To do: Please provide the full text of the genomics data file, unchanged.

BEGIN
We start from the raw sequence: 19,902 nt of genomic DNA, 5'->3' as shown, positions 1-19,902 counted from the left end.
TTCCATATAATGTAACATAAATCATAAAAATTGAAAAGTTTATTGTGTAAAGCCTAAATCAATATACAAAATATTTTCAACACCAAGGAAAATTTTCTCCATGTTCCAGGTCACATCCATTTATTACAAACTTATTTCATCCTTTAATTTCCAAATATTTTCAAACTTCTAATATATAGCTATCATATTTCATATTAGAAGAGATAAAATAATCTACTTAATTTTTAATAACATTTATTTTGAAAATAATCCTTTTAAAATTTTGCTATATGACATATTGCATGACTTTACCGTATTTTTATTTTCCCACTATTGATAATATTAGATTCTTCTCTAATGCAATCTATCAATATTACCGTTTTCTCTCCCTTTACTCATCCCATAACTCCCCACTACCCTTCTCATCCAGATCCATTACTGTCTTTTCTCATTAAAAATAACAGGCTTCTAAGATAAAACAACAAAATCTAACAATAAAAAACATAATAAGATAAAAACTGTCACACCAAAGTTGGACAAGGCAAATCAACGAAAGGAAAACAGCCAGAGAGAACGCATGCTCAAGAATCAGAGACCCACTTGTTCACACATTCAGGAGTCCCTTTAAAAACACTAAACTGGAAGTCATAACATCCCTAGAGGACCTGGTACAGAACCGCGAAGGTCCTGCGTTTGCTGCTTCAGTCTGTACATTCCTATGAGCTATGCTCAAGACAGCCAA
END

We start from the raw sequence: 19,902 nt of genomic DNA, 5'->3' as shown, positions 1-19,902 counted from the left end.
TTCCATATAATGTAACATAAATCATAAAAATTGAAAAGTTTATTGTGTAAAGCCTAAATCAATATACAAAATATTTTCAACACCAAGGAAAATTTTCTCCATGTTCCAGGTCACATCCATTTATTACAAACTTATTTCATCCTTTAATTTCCAAATATTTTCAAACTTCTAATATATAGCTATCATATTTCATATTAGAAGAGATAAAATAATCTACTTAATTTTTAATAACATTTATTTTGAAAATAATCCTTTTAAAATTTTGCTATATGACATATTGCATGACTTTACCGTATTTTTATTTTCCCACTATTGATAATATTAGATTCTTCTCTAATGCAATCTATCAATATTACCGTTTTCTCTCCCTTTACTCATCCCATAACTCCCCACTACCCTTCTCATCCAGATCCATTACTGTCTTTTCTCATTAAAAATAACAGGCTTCTAAGATAAAACAACAAAATCTAACAATAAAAAACATAATAAGATAAAAACTGTCACACCAAAGTTGGACAAGGCAAATCAACGAAAGGAAAACAGCCAGAGAGAACGCATGCTCAAGAATCAGAGACCCACTTGTTCACACATTCAGGAGTCCCTTTAAAAACACTAAACTGGAAGTCATAACATCCCTAGAGGACCTGGTACAGAACCGCGAAGGTCCTGCGTTTGCTGCTTCAGTCTGTACATTCCTATGAGCTATGCTCAAGACAGCCAA